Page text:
Customer Experience specialist Ian Golding, author of Customer What: The Honest and Practical Guide to Customer Experience, writes for Customer Experience Magazine, offering his expert insight to help businesses improve their CX offering.
To ask Ian a question on how to boost the Customer Experience provided by YOUR business, please email your question to email@example.com. The best questions will be featured in future instalments.
Ian also leads the CX Professional Masterclass. Click here for details of upcoming Masterclass dates.
Can competitions, sales, and special offers be used to improve Customer Experience, without coming across as ‘desperate’? Can these methods be used to provide a ‘classy’ Customer Experience?
This is an interesting question. The answer depends on a number of factors, including what the competition or special offer actually is; if there are any associated ‘conditions’ or ‘catches’; when the competition or special offer is presented to the customer; and the environmental culture.
On the last point, environmental culture, it is important to note that in many parts of the world, such as the US, competitions and special offers are part of the expected shopping experience – shoppers want a bargain. The better the bargain, the happier the customer!
The emergence of Black Friday as a global retail phenomenon brings this topic to life perfectly. Invented in the US, most retailers have integrated a day of manic ‘discount’ shopping into their annual calendar – followed up by Cyber Monday.
From a customer perspective, if these ‘special’ days result in access to desired products at a lower price, then it is without doubt an enhancement to the Customer Experience.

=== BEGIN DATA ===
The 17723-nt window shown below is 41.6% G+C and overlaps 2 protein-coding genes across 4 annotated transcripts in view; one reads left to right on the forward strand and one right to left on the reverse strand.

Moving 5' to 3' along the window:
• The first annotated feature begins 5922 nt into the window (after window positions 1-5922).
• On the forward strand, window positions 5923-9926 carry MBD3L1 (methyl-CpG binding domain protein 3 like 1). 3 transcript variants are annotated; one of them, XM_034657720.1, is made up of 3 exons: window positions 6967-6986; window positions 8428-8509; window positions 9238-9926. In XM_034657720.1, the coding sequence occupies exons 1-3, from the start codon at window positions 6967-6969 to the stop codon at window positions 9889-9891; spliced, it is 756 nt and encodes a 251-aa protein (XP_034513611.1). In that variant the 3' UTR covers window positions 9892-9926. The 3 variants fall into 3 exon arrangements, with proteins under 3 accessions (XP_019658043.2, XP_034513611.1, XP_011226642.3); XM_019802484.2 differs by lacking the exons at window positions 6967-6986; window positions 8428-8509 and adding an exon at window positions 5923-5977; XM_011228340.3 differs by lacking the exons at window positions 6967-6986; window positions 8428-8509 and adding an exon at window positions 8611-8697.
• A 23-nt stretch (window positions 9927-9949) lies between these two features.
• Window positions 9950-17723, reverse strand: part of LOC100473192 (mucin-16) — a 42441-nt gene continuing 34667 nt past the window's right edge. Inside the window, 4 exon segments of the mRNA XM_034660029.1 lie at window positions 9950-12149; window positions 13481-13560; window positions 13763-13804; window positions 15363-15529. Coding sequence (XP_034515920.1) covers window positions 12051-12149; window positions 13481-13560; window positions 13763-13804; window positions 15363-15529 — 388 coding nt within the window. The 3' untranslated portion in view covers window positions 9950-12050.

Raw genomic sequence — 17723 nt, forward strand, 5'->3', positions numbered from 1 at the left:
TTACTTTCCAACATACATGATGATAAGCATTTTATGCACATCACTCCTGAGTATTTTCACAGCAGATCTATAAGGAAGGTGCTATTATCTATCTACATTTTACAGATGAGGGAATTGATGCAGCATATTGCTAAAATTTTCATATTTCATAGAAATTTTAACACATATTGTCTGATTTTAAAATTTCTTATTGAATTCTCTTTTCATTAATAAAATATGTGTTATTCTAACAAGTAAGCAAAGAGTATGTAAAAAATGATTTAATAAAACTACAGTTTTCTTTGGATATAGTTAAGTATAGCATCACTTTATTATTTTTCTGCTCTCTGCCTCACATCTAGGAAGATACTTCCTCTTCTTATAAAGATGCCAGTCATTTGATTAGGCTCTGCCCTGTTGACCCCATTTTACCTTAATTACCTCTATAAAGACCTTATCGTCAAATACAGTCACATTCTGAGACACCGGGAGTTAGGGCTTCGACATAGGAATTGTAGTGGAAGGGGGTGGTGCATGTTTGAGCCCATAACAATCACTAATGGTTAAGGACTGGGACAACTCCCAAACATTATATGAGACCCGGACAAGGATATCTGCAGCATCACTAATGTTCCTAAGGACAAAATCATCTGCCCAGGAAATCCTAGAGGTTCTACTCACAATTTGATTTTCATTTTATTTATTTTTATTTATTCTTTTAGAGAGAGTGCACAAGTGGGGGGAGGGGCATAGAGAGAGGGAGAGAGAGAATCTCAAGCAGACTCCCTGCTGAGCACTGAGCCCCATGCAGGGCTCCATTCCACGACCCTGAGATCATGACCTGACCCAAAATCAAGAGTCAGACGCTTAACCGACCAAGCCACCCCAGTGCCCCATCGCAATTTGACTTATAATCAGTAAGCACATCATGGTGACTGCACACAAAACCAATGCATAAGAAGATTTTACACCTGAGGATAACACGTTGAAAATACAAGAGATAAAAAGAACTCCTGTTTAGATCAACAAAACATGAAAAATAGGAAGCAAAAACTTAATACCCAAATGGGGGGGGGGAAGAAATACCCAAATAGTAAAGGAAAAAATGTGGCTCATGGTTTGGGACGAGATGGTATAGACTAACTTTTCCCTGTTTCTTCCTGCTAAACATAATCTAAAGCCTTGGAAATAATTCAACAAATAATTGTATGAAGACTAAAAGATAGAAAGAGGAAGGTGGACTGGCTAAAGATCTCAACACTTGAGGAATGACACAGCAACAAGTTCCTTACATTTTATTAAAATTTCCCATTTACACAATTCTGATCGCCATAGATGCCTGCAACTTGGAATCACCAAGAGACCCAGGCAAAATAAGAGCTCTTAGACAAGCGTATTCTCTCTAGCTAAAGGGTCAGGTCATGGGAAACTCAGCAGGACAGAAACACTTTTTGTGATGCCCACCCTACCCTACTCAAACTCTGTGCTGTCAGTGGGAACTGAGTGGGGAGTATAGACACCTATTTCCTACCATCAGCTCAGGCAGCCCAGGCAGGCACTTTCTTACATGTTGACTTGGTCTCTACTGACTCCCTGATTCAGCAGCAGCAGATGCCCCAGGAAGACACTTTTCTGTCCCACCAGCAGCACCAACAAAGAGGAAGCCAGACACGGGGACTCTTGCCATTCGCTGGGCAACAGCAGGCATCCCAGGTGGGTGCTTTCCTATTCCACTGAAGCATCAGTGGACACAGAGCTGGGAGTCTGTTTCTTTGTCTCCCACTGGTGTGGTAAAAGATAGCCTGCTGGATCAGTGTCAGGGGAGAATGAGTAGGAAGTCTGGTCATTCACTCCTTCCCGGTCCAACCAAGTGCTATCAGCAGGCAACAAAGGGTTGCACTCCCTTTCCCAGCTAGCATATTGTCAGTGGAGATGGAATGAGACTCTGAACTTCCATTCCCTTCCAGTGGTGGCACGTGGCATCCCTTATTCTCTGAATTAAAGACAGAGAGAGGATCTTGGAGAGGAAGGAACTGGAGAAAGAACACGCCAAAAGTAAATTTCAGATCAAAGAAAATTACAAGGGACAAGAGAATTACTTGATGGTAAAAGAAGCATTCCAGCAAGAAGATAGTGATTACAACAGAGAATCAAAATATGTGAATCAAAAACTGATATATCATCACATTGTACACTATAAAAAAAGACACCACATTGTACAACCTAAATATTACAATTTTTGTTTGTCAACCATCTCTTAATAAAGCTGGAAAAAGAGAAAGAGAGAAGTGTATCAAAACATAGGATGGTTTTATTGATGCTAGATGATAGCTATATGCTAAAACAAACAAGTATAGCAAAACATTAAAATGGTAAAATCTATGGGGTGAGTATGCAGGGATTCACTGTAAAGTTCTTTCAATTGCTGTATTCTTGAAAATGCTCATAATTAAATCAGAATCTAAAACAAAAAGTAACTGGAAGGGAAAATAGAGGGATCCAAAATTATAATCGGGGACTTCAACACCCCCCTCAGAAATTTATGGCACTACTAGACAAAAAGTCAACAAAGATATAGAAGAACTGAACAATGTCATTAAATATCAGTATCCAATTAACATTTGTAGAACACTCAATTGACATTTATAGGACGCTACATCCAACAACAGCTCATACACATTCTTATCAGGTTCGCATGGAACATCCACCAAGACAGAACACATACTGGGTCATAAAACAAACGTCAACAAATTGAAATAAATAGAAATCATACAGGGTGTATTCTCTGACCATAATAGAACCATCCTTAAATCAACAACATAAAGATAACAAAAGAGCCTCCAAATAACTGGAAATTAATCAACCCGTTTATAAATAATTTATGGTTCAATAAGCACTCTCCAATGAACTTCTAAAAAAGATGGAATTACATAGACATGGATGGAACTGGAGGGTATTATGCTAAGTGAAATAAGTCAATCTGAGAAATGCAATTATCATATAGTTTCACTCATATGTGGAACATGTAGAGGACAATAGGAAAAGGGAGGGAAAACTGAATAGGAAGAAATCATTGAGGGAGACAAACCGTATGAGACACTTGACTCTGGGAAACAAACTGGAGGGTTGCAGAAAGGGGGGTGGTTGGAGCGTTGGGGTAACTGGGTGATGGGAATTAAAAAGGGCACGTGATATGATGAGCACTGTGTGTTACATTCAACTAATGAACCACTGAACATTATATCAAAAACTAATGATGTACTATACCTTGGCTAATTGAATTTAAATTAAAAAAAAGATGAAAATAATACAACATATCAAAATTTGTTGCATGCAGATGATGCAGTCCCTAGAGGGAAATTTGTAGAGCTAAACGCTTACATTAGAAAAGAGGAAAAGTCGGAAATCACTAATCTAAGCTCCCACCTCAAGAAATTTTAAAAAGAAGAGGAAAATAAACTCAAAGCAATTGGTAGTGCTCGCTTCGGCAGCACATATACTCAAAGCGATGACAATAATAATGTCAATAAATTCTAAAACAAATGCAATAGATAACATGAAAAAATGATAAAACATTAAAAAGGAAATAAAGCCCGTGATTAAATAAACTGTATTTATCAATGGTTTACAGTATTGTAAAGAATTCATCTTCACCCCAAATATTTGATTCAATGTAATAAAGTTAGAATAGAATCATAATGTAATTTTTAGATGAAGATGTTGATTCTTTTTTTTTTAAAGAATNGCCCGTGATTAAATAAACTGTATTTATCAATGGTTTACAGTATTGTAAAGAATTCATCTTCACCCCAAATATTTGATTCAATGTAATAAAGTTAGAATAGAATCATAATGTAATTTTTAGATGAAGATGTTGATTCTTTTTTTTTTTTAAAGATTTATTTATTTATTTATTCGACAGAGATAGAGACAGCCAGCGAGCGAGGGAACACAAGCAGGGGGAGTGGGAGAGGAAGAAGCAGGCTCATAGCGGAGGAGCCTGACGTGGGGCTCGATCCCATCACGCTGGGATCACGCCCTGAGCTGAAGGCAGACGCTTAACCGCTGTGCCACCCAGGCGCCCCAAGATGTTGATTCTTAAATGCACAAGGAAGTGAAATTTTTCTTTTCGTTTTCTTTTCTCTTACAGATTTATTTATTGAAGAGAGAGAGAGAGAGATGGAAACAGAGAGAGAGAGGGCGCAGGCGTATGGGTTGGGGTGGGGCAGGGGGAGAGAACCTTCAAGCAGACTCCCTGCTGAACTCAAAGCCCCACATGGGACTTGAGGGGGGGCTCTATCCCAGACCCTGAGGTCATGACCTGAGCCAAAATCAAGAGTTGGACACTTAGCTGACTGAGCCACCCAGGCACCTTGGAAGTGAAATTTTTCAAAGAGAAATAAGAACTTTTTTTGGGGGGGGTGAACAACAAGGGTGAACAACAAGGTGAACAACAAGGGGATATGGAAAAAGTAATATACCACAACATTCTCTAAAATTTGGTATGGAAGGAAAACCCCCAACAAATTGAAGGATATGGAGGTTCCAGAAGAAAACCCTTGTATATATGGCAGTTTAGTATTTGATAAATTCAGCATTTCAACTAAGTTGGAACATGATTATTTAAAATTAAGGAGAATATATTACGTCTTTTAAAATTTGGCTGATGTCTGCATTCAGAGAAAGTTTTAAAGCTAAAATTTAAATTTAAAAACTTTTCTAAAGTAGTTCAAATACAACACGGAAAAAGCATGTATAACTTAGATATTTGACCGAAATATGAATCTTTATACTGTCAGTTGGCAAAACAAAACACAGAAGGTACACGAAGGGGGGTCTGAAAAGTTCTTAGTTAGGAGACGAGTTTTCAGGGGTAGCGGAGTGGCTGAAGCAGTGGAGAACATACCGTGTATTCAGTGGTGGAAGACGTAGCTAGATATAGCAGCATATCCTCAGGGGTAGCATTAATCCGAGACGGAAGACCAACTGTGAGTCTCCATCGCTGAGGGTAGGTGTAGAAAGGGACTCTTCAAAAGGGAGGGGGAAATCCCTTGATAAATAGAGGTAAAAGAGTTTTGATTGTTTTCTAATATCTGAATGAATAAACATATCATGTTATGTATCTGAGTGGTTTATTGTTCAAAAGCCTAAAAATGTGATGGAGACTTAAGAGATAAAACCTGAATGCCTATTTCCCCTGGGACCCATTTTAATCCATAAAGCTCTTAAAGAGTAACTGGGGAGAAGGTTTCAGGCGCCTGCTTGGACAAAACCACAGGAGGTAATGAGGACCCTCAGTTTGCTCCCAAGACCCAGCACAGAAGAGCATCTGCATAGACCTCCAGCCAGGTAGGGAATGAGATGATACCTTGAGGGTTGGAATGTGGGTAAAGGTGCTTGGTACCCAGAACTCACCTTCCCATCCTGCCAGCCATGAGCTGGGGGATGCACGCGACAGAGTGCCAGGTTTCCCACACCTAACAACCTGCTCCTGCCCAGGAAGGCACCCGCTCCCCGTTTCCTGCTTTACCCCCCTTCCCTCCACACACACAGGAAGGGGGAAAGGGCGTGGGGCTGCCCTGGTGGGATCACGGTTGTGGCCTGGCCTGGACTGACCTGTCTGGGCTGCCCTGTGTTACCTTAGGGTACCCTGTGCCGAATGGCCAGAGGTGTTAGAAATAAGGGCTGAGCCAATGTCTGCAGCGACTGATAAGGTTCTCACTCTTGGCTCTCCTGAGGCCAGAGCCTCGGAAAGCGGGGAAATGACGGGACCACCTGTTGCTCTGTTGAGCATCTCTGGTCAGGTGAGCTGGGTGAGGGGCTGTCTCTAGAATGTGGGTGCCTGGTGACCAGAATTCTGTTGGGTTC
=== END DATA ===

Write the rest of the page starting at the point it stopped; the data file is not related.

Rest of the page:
Does it come across as desperate? No – yet the reality is that not participating in large scale discounting events like Black Friday could prove to be financially damaging to retailers!
At the end of the day, anything that can create and maintain engagement with potential and existing customers is critical – competitions and offers are additional touchpoints in the customer journey. As long as they are designed and delivered in a way that improves customer perception and as a result, commercial performance, then an organisation has absolutely nothing to lose. Creating excitement and interest in a brand is not desperate – it is an essential element of marketing communication.
The caveat to this though, is that if the competition or offer is not created, designed and delivered with the customer’s needs and wants in mind, then the effect is very likely to be negative. Customers do not like to be hoodwinked or lied to – discovering that the competition was not genuine, or the offer was not actually a good one, is very likely to end in tears – not just by losing the customer, but by potentially being vilified on social media and losing thousands more.